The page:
Here’s an all too familiar saga. An employee goes to the press claiming that he was regularly sexually harassed at your company with senior leadership’s knowledge and, by a lack of action, consent to the practice. It’s the first time you hear about it, but not before the blogosphere goes ballistic on the news.
Scores of media are calling asking for comment and time is of the essence. Every minute you don’t respond is one more minute that the other side gets to tell their story without rebuttal. Emotions are running very high, to say the least. So, what do you do?
Take a breath; one long, slow deep breath.
I know it’s counter-intuitive. You feel compelled to get in there and refute the arguments while, at the same time, shine the true light on the accuser who is bent on discrediting you for their own personal, selfish benefit. In your heart of hearts, you know the allegations aren’t true and you are biting at the chance to defend against them. You simply need to respond strongly and vehemently to the news organizations’ request for a statement or in-person interview right away.
Take caution in going this route. There are several reasons not to do so, and these three are the biggest…
Don’t Assume Anything
Anyone who’s ever been involved in a crisis communications issue knows that, without exception, the original facts are, at best, incomplete or, at worst, flat out wrong. Chaos ensues in practically every crisis communications event. First reports often come in unverified and will change as the situation unfolds. Taking the initial information at face value will almost certainly mean you’ll be correcting, clarifying or even retracting earlier statements. You’ll leave your stakeholders and interested parties confused, turned off and disinterested in doing business with you again.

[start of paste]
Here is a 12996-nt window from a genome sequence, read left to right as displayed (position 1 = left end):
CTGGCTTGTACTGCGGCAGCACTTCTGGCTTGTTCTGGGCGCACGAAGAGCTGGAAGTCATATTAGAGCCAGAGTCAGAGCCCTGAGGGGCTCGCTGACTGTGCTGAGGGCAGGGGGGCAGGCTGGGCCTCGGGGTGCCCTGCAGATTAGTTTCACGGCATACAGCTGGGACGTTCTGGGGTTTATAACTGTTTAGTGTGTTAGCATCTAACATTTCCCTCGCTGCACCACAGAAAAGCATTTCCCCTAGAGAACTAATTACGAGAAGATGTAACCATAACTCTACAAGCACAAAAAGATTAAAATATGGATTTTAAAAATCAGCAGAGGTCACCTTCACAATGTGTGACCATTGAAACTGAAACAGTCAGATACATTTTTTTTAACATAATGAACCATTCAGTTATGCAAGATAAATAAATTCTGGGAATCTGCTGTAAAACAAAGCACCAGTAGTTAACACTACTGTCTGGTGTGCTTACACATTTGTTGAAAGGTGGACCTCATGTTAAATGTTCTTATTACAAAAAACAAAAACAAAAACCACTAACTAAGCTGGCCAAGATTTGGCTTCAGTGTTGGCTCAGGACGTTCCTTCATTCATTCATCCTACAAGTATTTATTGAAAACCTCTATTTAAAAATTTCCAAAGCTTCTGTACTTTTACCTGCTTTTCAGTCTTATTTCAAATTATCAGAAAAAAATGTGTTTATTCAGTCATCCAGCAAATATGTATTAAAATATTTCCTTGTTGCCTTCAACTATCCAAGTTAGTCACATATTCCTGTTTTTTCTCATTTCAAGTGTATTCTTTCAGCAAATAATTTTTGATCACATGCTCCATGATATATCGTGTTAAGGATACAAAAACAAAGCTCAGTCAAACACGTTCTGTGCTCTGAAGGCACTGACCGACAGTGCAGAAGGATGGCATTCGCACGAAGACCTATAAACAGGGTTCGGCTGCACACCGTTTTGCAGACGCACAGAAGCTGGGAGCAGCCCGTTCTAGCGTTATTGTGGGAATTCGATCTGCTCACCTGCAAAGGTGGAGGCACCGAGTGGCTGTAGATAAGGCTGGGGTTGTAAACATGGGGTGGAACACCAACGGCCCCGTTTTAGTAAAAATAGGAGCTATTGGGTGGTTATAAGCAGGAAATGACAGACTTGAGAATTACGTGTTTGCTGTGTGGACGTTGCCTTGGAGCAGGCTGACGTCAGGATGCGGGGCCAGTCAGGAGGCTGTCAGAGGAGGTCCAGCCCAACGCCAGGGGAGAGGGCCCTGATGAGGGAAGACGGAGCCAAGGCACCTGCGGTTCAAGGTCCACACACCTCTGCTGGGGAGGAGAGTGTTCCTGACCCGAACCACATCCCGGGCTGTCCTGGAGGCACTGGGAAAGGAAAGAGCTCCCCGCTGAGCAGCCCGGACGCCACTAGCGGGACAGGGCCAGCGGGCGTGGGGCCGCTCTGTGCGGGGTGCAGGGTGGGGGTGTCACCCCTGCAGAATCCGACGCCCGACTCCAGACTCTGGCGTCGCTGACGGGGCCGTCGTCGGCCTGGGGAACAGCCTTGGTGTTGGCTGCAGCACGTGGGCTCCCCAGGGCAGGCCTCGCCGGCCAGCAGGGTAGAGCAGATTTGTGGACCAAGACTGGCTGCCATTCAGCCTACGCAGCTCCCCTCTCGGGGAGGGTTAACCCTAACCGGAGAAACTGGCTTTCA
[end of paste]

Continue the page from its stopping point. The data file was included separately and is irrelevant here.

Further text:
Don’t Attack The Accuser
Even if the story is inflammatory, companies will not gain support for their position by going after the individual personally. Counter the claims, if you must, but keep your punches clean and “above the belt.” Taking the high road is always a good tactic.
Don’t Be Over Animated
You need to show a sense of calm, while at the same time, demonstrating care and concern for the matter. It’s a delicate balance that, if played right, will make you the voice of reason in the crisis. You need to be approachable, on message, and – most important – the “Steady Eddie.”
Now don’t get me wrong. There’s a lot more that goes into developing a good crisis plan. If you want some CliffNotes-styles tools, check out this short video on how Uber responded well to a recent allegation by a former software engineer on her sexual harassment claim.